As an example: when was the last time you used a random search engine, Google’s I’m Feeling Lucky feature, or spent a couple of hours following links from website to website without a goal or purpose in mind? When was the last time you found something on the web that was unlike anything you’d ever encountered before, and the encounter improved or enriched you?

      See what I mean?

      Also… please understand when I ask “where is the new new wave,” I’m not literally asking where to find new examples of new wave music. I’m speaking more generally. Music isn’t the only thing to have a movement labeled “new wave,” after all.

      • Thanks for your response Matthew! Also, thanks for the interesting post.

        I think it all comes down to time again. As kids, we at least sometimes have large spans of free time to spend doing random things.

        As an adult, any free time I have is almost immediately filled by something either know I should be doing, wish I was doing, or was already planning to do as soon as I had time.

        I kind of feel that as kids we have occasion to discover randomly, through means that either are or seem mysterious and sudden. As adults I think we almost have to schedule discovery. We have to be willing to waste time sifting through crap to find nuggets of awesome.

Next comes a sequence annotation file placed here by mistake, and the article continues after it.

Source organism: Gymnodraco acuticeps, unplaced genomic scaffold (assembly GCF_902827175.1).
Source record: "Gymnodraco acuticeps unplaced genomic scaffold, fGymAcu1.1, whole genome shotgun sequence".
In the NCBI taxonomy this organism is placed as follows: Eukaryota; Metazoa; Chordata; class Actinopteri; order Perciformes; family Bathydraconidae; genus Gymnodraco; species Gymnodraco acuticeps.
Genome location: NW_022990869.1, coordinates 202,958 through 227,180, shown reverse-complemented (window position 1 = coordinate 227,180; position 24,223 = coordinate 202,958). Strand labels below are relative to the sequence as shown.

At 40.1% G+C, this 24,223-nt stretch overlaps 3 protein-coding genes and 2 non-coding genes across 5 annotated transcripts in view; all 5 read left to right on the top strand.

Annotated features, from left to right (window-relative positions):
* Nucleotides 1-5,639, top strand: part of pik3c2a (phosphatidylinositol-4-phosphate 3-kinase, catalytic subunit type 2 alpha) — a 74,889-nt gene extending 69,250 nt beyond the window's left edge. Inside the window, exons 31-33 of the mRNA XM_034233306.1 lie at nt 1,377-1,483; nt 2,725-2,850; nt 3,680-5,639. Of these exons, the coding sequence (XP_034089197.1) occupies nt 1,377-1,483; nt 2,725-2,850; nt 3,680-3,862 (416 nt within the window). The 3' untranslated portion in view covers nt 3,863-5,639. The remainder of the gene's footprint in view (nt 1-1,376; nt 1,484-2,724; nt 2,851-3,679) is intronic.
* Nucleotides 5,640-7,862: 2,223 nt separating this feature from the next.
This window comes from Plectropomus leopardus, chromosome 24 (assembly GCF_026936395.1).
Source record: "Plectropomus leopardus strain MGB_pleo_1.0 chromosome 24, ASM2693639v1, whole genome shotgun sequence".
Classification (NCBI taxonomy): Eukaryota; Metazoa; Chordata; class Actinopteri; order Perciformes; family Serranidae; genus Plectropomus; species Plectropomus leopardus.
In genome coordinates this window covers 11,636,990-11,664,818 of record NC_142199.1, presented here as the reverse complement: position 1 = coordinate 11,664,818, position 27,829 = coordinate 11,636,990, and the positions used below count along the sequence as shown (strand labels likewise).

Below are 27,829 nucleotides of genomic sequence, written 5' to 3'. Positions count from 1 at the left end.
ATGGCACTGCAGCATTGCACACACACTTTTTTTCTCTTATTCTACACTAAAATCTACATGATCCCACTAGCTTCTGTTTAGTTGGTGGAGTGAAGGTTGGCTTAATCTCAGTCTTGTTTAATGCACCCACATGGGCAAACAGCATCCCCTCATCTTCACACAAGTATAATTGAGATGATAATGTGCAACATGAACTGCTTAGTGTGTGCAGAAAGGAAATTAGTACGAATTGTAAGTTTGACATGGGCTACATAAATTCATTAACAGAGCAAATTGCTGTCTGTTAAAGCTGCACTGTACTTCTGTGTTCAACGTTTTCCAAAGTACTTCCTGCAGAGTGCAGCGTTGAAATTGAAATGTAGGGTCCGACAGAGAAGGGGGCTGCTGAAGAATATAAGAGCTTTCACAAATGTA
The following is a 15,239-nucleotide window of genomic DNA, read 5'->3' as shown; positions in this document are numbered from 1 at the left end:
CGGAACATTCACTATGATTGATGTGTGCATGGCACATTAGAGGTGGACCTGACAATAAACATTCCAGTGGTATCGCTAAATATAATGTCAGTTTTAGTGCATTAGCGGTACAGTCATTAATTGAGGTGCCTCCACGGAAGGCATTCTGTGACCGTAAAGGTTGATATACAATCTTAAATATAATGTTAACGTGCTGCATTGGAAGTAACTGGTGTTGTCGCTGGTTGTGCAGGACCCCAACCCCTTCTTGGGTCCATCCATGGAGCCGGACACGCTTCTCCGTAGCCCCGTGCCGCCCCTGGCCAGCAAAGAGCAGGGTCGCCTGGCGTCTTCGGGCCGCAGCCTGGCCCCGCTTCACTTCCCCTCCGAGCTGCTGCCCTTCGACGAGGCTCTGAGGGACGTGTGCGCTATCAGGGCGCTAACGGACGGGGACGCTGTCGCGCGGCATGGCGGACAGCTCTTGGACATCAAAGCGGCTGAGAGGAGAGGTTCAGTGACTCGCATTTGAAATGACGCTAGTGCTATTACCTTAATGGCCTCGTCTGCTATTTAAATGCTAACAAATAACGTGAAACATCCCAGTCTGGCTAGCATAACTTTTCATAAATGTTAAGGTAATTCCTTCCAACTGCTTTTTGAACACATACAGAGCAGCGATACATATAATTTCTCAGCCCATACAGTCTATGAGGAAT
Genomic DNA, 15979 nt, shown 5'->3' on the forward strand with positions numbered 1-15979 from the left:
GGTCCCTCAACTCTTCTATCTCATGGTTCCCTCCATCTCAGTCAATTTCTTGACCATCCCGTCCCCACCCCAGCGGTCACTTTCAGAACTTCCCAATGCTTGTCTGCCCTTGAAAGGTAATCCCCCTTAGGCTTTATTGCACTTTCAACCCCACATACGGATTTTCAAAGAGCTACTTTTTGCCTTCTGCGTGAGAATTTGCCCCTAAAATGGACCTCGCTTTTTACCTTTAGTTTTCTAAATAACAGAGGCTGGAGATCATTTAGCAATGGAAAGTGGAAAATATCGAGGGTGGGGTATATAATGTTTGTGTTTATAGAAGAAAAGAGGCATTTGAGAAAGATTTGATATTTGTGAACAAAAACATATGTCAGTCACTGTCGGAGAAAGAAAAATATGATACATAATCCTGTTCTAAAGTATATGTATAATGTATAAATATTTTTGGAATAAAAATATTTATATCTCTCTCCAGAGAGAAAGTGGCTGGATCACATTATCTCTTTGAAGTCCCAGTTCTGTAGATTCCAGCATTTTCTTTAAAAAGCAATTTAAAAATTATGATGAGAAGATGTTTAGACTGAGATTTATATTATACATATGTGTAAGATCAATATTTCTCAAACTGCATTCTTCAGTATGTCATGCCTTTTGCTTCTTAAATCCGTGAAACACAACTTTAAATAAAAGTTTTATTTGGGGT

Like pioneers trekking through miles of the same forest for the occasional awe-inspiring vista.

        I think some of the discovery feeling comes from perspective as well. When you’re a kid, you can discover something in your backyard that blows your mind. As an adult, it takes things like the sight of the grand canyon to achieve the same.

        Do you think awareness of the method of discovery makes a difference? Seems like when I was a kid, wandering off the trail and finding something cool always felt better than seeing a cool view from the well-trodden path. I also remember occasionally wandering off a trail to find nothing but the same trees I’d seen a thousand times before.

        Anyway, I’m rambling, and sounding like a geezer, lol. I think my point is that discovery takes time and a willingness to risk time versus the reward of discovery, and possibly an abandonment of cynicism. Yes, this view has been seen before, but does that reduce my pleasure in seeing it for the first time? Should it? I don’t know. Sometimes it does, sometimes it doesn’t.

        I “discovered” Tolkien when I was 12, and I recall it being a thing of wonder, a shaping event. I think my mom had bought the books for me at a garage sale, and I just picked them up and read them one day. Even though those books already had a long history and were immensely well-known and popular, I was unaware of that, and it FELT like I’d stumbled onto a strange new world off the beaten path.

        I think my question is, what is required to unconsciously discover as an adult? Can it be done? I almost think that it can’t. That to some extent, discovery as an adult only comes when we consciously spend time exploring, putting ourselves in the way of experience. Sounds kind of mystical that way.

        Ha. Good post.

        • Very good points. Perhaps it is simply a matter of a certain amount of cynicism and a particular perspective, after all.

          I’m very pleased the post made you think… and thanks for sharing those thoughts!